Storytelling through social media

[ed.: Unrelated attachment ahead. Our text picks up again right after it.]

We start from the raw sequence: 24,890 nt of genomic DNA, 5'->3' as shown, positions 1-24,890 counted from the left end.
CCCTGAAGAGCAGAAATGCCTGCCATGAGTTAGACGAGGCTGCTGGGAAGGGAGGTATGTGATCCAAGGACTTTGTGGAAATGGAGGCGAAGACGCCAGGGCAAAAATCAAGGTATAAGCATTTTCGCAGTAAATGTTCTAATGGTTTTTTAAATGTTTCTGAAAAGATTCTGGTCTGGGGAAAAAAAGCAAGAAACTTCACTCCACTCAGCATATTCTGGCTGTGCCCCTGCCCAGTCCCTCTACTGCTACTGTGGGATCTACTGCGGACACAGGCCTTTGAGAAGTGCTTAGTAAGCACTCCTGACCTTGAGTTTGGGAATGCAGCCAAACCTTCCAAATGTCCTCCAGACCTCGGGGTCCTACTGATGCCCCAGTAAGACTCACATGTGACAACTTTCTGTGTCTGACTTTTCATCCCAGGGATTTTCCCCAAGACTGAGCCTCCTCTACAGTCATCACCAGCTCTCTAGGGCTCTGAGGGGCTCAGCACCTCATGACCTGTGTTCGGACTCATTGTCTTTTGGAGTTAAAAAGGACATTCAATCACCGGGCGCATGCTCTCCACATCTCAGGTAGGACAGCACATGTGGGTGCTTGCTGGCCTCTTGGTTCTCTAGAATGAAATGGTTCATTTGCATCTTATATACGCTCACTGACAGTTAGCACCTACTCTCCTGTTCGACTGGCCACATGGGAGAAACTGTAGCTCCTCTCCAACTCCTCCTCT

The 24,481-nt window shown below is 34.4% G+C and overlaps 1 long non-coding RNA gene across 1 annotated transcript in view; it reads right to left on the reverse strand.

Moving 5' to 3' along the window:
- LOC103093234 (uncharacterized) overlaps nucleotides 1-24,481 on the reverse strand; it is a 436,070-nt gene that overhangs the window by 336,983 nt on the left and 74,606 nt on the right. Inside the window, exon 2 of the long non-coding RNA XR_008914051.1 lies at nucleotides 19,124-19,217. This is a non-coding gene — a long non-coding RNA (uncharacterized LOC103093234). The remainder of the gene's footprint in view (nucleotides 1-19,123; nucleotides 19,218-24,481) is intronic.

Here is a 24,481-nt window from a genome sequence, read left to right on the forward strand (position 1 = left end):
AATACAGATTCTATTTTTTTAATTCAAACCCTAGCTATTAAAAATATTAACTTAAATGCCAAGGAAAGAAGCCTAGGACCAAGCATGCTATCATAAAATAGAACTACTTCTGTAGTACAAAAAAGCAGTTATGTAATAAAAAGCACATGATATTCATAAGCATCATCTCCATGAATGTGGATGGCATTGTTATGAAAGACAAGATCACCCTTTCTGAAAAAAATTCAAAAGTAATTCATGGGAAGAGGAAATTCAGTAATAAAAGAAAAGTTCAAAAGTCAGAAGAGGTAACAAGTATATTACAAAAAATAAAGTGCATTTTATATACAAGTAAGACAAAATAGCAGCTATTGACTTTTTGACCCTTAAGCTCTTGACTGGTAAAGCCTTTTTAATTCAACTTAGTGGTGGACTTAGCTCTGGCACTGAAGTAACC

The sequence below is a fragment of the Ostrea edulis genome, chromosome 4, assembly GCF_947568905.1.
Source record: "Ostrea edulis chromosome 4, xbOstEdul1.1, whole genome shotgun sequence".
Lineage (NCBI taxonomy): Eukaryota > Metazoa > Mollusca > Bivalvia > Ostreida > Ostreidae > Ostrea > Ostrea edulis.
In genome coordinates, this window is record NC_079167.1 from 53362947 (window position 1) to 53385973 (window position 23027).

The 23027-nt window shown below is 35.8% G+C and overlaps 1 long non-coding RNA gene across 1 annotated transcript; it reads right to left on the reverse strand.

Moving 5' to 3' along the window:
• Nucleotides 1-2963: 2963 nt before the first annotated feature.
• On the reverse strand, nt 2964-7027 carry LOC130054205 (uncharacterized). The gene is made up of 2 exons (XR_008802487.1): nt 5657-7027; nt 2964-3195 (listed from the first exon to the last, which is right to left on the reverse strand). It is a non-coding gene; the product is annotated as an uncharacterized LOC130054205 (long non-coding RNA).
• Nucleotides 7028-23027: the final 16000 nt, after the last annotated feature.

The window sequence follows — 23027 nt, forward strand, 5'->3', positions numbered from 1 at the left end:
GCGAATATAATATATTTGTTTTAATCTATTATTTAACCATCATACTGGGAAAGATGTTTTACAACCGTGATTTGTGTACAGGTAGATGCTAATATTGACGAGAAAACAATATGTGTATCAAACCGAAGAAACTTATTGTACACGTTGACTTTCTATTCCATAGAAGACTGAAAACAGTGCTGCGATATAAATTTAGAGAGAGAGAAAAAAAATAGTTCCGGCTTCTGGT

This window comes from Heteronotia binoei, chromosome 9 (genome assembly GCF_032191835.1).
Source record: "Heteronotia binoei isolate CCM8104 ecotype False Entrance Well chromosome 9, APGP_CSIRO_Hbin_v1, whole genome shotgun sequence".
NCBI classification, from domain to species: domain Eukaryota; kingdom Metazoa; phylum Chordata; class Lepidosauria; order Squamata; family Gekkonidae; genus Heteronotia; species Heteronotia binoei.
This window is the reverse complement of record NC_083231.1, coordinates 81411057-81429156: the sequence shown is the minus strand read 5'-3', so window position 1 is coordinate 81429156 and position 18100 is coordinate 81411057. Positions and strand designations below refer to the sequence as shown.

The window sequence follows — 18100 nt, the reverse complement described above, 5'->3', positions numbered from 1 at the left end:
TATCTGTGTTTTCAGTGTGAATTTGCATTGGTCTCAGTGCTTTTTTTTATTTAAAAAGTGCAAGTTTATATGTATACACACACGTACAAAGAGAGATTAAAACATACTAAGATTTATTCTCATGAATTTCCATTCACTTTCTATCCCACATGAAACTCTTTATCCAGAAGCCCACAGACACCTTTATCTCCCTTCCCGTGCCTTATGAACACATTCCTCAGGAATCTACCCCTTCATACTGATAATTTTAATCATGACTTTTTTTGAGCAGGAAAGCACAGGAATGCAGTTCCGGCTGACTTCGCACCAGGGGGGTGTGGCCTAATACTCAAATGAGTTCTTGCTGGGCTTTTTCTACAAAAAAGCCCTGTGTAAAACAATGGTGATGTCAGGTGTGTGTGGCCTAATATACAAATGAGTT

Benislos Thushan, founder of Digital Storytelling and a journalist at Daily Mirror joined the Values4All webinar series to talk on the implications of using social media for the youth in the Covid 19 era. The discussion took place on August 29th, 2020 via Zoom and was part of a webinar series on “Youth and IT in the Covid 19 era”. On this occasion, Benislos spoke about the benefits of storytelling and shared ways in which young people could improve their interactions on social media. He first expanded on the idea of storytelling as a useful platform to share ideas with the rest of the world as for him this depicts a process of conveying ideas, feelings and information from the narrator to the listener. The idea behind this is that every human is a storyteller. Benislos shared common examples of sharing one’s reaction to a movie, sharing feelings or making a suggestion, as forms of storytelling too. While there are multiple ways of sharing a story not only through photos, poems, videos, cartoons, but also memes, social media has today become the most used tool for storytelling. Referring to the democratization of the exchange of information, where information is published by anyone – and no longer only by journalists, writers – thanks to the internet, Benislos notes that storytelling has evolved. A storyteller used to be a simple passive narrator, but today they are active and hold a more powerful role where they interact as a participant in the story too. He further acknowledged the internet revolution, and mostly the revolution of smart phones and social media as playing a major role in taking forward storytelling. He further supported this statement by sharing insights from a 2020 survey conducted by Hootsuite indicating the rise of social media users – 9.2 % increase annually. Benislos also compared traditional media with the mass media to show the democratization of information exchange. From the beginning, mainstream media was dominated by the press, radio and television. No ordinary citizen could easily publish or share news due to excessive restrictions imposed. But with mass media – also known as ‘new media’, anyone can now share information. This information could be in the form of essays, critiques, poems, songs and photos capturing what ordinary citizens consider to be relevant and real. Thus, proving the democratic nature of this media. Further he noted that when it comes to traditional media, we have to go to a place to film or photograph an event but with mass media we can immediately share ongoing events and anticipate moments. Benislos emphasized that traditional media looks inward from the outside whereas for mass media the storyteller must take responsibility for the news that is being shared (including compiling and publishing) from the inside using a smartphone. Both of these media are essential to storytelling, notes Benislos as he concluded by reminding us social media is a crucial vehicle for storytelling for young people.